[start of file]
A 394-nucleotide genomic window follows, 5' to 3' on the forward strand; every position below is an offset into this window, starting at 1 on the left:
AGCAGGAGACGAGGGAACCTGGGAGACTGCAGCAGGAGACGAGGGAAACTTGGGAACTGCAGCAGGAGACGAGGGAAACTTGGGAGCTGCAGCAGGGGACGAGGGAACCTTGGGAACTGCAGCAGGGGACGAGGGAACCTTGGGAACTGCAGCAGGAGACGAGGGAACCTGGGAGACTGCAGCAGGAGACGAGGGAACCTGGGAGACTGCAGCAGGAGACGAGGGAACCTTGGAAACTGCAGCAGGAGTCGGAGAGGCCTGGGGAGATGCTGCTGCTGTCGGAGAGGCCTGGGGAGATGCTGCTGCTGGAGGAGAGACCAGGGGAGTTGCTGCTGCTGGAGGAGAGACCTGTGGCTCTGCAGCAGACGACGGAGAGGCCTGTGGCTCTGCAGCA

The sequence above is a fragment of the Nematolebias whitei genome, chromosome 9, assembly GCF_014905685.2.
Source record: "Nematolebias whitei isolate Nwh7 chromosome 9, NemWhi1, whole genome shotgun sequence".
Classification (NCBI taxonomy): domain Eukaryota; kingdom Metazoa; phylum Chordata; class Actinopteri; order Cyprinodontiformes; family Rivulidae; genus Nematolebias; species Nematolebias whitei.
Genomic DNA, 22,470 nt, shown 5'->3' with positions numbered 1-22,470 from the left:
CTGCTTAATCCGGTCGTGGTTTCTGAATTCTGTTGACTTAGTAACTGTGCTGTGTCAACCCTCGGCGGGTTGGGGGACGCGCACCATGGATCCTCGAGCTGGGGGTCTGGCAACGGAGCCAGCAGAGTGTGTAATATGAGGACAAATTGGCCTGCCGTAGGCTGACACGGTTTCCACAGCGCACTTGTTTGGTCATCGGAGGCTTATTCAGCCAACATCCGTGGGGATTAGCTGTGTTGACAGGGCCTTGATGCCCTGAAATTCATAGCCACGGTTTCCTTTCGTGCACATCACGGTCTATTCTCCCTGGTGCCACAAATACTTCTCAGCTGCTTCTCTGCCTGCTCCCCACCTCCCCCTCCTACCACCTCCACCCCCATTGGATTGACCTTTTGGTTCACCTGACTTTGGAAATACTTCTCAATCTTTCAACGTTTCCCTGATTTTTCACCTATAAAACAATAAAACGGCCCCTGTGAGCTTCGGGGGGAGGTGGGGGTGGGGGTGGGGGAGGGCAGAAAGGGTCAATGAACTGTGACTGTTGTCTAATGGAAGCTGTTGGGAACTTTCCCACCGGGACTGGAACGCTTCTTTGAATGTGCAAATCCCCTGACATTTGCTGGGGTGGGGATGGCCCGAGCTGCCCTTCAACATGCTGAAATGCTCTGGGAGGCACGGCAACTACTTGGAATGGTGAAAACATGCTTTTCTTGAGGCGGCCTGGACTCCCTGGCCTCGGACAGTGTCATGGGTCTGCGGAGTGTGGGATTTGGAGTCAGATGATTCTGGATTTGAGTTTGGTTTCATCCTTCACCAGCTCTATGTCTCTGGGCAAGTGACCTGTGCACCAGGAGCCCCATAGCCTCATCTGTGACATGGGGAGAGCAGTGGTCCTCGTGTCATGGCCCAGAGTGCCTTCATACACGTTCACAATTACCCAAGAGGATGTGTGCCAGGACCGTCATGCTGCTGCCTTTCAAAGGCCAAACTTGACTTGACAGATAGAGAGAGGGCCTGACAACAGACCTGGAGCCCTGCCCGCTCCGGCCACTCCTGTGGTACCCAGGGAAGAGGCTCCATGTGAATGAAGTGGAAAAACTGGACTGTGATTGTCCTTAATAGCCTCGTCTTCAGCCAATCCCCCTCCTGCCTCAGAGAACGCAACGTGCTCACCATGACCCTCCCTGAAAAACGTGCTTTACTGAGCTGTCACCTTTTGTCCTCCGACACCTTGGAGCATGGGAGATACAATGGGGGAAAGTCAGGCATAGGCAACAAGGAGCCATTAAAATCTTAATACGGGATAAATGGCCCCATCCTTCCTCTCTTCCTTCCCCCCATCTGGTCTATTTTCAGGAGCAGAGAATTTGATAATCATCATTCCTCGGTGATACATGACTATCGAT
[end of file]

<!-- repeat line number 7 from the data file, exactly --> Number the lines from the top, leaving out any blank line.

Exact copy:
CTGCTTAATCCGGTCGTGGTTTCTGAATTCTGTTGACTTAGTAACTGTGCTGTGTCAACCCTCGGCGGGTTGGGGGACGCGCACCATGGATCCTCGAGCTGGGGGTCTGGCAACGGAGCCAGCAGAGTGTGTAATATGAGGACAAATTGGCCTGCCGTAGGCTGACACGGTTTCCACAGCGCACTTGTTTGGTCATCGGAGGCTTATTCAGCCAACATCCGTGGGGATTAGCTGTGTTGACAGGGCCTTGATGCCCTGAAATTCATAGCCACGGTTTCCTTTCGTGCACATCACGGTCTATTCTCCCTGGTGCCACAAATACTTCTCAGCTGCTTCTCTGCCTGCTCCCCACCTCCCCCTCCTACCACCTCCACCCCCATTGGATTGACCTTTTGGTTCACCTGACTTTGGAAATACTTCTCAATCTTTCAACGTTTCCCTGATTTTTCACCTATAAAACAATAAAACGGCCCCTGTGAGCTTCGGGGGGAGGTGGGGGTGGGGGTGGGGGAGGGCAGAAAGGGTCAATGAACTGTGACTGTTGTCTAATGGAAGCTGTTGGGAACTTTCCCACCGGGACTGGAACGCTTCTTTGAATGTGCAAATCCCCTGACATTTGCTGGGGTGGGGATGGCCCGAGCTGCCCTTCAACATGCTGAAATGCTCTGGGAGGCACGGCAACTACTTGGAATGGTGAAAACATGCTTTTCTTGAGGCGGCCTGGACTCCCTGGCCTCGGACAGTGTCATGGGTCTGCGGAGTGTGGGATTTGGAGTCAGATGATTCTGGATTTGAGTTTGGTTTCATCCTTCACCAGCTCTATGTCTCTGGGCAAGTGACCTGTGCACCAGGAGCCCCATAGCCTCATCTGTGACATGGGGAGAGCAGTGGTCCTCGTGTCATGGCCCAGAGTGCCTTCATACACGTTCACAATTACCCAAGAGGATGTGTGCCAGGACCGTCATGCTGCTGCCTTTCAAAGGCCAAACTTGACTTGACAGATAGAGAGAGGGCCTGACAACAGACCTGGAGCCCTGCCCGCTCCGGCCACTCCTGTGGTACCCAGGGAAGAGGCTCCATGTGAATGAAGTGGAAAAACTGGACTGTGATTGTCCTTAATAGCCTCGTCTTCAGCCAATCCCCCTCCTGCCTCAGAGAACGCAACGTGCTCACCATGACCCTCCCTGAAAAACGTGCTTTACTGAGCTGTCACCTTTTGTCCTCCGACACCTTGGAGCATGGGAGATACAATGGGGGAAAGTCAGGCATAGGCAACAAGGAGCCATTAAAATCTTAATACGGGATAAATGGCCCCATCCTTCCTCTCTTCCTTCCCCCCATCTGGTCTATTTTCAGGAGCAGAGAATTTGATAATCATCATTCCTCGGTGATACATGACTATCGAT